By Anastasia Voronkova, Editor, Armed Conflict Survey; Research Fellow for Armed Conflict and Armed Conflict Database
Armed clashes in the Central African Republic (CAR) intensified significantly during February–April 2017, primarily between two armed factions of a formerly unified coalition – the Union for Peace in Central Africa (UPC), composed mainly of Muslims from the Fulani ethnic group, and the Popular Front for the Renaissance in Central Africa (FPRC), composed mainly of Muslims from the Gula and Runga ethnic communities. The resurgent violence has had a heavy toll on civilians, particularly those in the central Ouaka province. A recently published investigation revealed that at least 45 civilians have been killed and 11,000 displaced by the conflict in the past three months. One-sided violence against the civilian population is an ongoing trend in the CAR. According to the IISS Armed Conflict Database, the death toll has risen steadily to reach 600 in 2016 – a fatality count at least equal to that in 2013, when the current phase of the conflict began.
A particularly worrying development is the growing visibility of the ethnic dimension of the conflict, as more and more victims appear to be targeted on the basis of their ethnicity, primarily because they are seen as associated with the ‘enemy’. (For example, the FPRC has targeted ethnic Fulanis – civilians of the same ethnic group as members of the UPC.) The focus of the conflict has largely shifted: formerly a fight between representatives of Muslim communities united to oust former president Francois Bozize on the one hand and Christian defence militias on the other, it is now a territorially driven contestation between different groupings within the Muslim community attempting to expand their territorial reach and ‘liberate’ the country from armed groups that are not their own. This desire to cleanse the territory of the opponent and for territorial expansion is dangerous not least because it is based mainly on coercion, rather than any kind of engagement with the local population that could provide a more or less durable alternative to the security void left by the absence of a fully functioning state for some segments of society. The risk of further brutality against civilians is thus increased, since armed groups have to secure widespread compliance or eliminate anyone who could potentially undermine their bid.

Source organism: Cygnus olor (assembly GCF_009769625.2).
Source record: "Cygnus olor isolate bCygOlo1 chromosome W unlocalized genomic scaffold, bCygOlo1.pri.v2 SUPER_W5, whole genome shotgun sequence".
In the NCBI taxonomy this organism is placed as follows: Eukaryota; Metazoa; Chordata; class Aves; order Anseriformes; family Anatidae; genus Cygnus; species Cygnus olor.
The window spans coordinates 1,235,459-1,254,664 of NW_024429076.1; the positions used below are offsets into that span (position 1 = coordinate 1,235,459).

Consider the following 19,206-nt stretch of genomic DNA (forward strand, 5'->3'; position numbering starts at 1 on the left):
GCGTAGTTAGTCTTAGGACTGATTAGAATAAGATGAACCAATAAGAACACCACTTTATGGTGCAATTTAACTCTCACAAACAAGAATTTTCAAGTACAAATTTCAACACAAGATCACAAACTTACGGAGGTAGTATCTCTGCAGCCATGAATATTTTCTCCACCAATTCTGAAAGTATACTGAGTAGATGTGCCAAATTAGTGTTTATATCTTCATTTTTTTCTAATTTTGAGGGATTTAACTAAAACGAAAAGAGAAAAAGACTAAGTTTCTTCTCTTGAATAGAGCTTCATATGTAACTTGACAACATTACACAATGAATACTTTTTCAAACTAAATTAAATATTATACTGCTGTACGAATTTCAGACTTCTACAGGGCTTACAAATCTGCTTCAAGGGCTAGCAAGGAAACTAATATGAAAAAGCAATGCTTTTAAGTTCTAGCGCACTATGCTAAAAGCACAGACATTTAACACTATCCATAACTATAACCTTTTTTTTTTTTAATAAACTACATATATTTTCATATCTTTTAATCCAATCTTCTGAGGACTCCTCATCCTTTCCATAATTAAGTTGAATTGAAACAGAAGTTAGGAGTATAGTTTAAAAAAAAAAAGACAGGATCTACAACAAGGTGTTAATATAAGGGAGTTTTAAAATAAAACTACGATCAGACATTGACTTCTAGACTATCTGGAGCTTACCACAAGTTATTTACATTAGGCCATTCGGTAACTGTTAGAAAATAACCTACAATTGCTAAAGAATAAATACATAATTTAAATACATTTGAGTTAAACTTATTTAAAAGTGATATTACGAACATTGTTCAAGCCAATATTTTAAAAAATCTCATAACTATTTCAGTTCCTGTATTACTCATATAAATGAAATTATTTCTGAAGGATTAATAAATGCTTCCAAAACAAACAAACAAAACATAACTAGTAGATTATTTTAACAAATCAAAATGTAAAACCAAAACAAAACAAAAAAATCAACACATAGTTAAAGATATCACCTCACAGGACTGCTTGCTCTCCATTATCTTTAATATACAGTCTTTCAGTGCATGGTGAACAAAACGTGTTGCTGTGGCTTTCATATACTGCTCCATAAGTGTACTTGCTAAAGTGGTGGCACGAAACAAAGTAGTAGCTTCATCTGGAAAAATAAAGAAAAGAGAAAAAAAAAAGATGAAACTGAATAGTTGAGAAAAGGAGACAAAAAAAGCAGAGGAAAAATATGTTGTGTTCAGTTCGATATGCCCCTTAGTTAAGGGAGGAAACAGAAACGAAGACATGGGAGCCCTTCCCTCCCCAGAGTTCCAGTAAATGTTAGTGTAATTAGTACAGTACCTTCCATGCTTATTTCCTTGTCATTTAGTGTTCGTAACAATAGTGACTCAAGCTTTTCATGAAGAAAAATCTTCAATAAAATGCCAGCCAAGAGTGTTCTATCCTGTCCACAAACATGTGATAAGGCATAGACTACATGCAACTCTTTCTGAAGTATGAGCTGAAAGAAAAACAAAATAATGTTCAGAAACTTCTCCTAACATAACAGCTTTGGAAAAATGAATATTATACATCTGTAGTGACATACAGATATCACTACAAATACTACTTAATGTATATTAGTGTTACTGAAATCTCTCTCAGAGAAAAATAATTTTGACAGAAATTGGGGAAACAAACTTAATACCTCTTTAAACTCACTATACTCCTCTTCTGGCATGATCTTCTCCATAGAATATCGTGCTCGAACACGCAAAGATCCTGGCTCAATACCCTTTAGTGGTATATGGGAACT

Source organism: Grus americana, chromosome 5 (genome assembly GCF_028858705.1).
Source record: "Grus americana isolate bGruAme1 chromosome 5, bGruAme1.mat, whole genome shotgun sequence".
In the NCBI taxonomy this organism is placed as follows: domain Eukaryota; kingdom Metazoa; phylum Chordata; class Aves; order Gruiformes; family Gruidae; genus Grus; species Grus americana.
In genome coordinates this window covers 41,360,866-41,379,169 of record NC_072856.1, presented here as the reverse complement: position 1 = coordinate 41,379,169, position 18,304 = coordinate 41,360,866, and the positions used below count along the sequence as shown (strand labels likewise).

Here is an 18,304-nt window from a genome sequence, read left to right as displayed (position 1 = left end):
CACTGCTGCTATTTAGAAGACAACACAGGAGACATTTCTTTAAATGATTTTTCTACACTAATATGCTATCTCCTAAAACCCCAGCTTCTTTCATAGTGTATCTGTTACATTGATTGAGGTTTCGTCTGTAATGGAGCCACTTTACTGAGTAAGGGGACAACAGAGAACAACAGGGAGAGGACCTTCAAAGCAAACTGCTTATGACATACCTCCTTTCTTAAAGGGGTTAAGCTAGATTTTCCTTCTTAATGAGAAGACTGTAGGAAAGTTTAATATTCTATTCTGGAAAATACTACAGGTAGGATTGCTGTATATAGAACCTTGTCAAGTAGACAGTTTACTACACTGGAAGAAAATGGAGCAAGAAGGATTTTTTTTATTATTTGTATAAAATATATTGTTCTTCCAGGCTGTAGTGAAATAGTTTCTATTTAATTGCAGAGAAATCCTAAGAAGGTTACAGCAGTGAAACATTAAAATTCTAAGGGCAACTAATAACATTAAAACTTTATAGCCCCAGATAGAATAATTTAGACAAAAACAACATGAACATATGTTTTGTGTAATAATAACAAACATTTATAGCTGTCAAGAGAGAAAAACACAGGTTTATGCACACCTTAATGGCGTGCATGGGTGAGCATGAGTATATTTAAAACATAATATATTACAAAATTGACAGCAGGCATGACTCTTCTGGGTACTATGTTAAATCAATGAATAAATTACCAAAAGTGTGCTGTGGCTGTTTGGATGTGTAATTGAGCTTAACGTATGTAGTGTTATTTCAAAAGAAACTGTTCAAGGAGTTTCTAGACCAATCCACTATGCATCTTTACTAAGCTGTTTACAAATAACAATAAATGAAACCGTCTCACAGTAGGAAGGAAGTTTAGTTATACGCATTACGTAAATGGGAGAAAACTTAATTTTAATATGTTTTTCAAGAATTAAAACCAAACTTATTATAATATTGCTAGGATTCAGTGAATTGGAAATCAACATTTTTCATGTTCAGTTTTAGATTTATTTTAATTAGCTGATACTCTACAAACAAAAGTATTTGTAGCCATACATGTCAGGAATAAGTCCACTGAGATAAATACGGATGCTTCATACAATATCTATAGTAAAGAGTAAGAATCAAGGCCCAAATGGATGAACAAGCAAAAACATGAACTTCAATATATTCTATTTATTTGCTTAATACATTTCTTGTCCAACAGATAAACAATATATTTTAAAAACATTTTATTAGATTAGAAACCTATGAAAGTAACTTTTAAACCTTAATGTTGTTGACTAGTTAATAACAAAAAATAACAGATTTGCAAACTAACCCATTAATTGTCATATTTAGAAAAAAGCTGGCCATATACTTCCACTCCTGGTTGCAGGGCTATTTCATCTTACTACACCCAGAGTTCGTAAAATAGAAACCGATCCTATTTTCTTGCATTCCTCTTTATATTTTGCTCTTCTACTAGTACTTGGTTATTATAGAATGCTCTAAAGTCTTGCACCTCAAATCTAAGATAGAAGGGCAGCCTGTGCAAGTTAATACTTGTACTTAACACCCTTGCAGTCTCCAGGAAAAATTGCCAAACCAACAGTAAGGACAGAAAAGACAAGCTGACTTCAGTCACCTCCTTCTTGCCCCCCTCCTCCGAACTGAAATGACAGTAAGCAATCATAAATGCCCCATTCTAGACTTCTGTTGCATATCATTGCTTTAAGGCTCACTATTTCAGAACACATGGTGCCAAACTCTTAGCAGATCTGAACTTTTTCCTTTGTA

Evidence from armed conflicts worldwide, however, suggests that retaining territorial control is much more difficult than gaining it. Without consistent social support and the provision of services (such as jobs, housing or healthcare), armed organisations struggle to survive. They tend to transform into different entities – for example, through engaging in the political process, disarming and gradually disengaging from political violence – or decline. While not suggesting that the groups vying for control in the CAR are likely to rapidly become an irrelevance, this observation does offer some cautious optimism to international actors (representatives of international NGOs and peacekeeping forces) that are trying to achieve stabilisation and progress on disarmament, demobilisation and reintegration initiatives in the region. The provision of economic opportunities (for example, training programmes and construction projects for youth), education and humanitarian assistance to populations that are prone to being lured into militancy, while at the same time continuously reaching out to armed groups, would go some way towards achieving these broader goals.
This article is part of our content to accompany the launch of the Armed Conflict Survey 2017, which provides in-depth analysis of the key political, military and humanitarian developments and trends in all active armed conflicts, as well as data on fatalities, refugees and internally displaced persons. The Armed Conflict Survey launches at Arundel House on 9 May.